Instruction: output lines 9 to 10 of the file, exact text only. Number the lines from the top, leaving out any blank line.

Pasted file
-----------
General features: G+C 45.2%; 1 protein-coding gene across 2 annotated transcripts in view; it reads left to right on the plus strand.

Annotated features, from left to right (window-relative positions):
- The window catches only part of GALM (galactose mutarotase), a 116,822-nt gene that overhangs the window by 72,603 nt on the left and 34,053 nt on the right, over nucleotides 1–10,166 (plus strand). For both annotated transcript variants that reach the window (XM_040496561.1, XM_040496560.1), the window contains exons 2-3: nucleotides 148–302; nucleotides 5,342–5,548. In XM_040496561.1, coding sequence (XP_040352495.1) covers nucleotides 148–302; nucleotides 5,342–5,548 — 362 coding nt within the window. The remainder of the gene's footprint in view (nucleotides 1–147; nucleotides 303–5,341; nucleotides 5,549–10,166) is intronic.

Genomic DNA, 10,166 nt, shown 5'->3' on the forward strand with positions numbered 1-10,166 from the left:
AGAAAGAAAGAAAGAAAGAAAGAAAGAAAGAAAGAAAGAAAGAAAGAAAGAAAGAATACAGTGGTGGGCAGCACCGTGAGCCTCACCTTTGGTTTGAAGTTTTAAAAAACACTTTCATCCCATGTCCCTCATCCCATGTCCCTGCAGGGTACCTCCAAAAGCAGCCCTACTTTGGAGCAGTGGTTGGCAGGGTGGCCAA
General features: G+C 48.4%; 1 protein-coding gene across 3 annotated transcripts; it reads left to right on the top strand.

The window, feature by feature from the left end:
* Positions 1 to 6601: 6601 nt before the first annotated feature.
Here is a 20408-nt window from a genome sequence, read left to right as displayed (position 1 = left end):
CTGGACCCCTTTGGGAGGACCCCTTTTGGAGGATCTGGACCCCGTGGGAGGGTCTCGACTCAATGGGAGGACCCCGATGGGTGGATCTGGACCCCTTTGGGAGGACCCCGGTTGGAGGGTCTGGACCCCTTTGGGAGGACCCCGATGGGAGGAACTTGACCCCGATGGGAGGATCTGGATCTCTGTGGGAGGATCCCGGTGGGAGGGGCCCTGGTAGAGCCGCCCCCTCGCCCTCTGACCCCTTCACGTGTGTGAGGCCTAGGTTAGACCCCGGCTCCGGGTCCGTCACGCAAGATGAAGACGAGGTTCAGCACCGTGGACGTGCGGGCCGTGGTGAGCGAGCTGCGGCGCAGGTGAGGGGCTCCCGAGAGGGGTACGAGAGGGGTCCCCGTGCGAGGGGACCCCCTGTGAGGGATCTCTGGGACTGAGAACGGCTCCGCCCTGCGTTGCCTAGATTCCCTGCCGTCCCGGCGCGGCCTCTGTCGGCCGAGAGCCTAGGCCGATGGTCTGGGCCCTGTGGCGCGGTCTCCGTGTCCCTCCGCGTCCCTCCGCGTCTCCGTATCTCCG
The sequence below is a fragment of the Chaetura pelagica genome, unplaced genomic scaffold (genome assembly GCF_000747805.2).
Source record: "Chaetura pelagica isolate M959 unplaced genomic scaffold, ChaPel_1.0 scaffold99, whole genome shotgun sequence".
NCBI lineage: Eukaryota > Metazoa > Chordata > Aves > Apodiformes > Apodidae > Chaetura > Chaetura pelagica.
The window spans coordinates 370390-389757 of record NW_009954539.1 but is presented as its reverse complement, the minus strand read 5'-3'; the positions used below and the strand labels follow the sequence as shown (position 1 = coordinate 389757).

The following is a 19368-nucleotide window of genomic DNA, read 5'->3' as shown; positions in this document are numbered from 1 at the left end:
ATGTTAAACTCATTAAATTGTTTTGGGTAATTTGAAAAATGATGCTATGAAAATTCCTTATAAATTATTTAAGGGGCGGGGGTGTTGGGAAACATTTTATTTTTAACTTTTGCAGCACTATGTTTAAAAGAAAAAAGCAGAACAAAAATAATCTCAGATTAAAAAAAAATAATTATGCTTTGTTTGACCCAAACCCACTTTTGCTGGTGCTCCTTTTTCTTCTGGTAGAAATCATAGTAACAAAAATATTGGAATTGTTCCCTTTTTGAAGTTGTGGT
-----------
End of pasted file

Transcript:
Here is a 20408-nt window from a genome sequence, read left to right as displayed (position 1 = left end):
CTGGACCCCTTTGGGAGGACCCCTTTTGGAGGATCTGGACCCCGTGGGAGGGTCTCGACTCAATGGGAGGACCCCGATGGGTGGATCTGGACCCCTTTGGGAGGACCCCGGTTGGAGGGTCTGGACCCCTTTGGGAGGACCCCGATGGGAGGAACTTGACCCCGATGGGAGGATCTGGATCTCTGTGGGAGGATCCCGGTGGGAGGGGCCCTGGTAGAGCCGCCCCCTCGCCCTCTGACCCCTTCACGTGTGTGAGGCCTAGGTTAGACCCCGGCTCCGGGTCCGTCACGCAAGATGAAGACGAGGTTCAGCACCGTGGACGTGCGGGCCGTGGTGAGCGAGCTGCGGCGCAGGTGAGGGGCTCCCGAGAGGGGTACGAGAGGGGTCCCCGTGCGAGGGGACCCCCTGTGAGGGATCTCTGGGACTGAGAACGGCTCCGCCCTGCGTTGCCTAGATTCCCTGCCGTCCCGGCGCGGCCTCTGTCGGCCGAGAGCCTAGGCCGATGGTCTGGGCCCTGTGGCGCGGTCTCCGTGTCCCTCCGCGTCCCTCCGCGTCTCCGTATCTCCG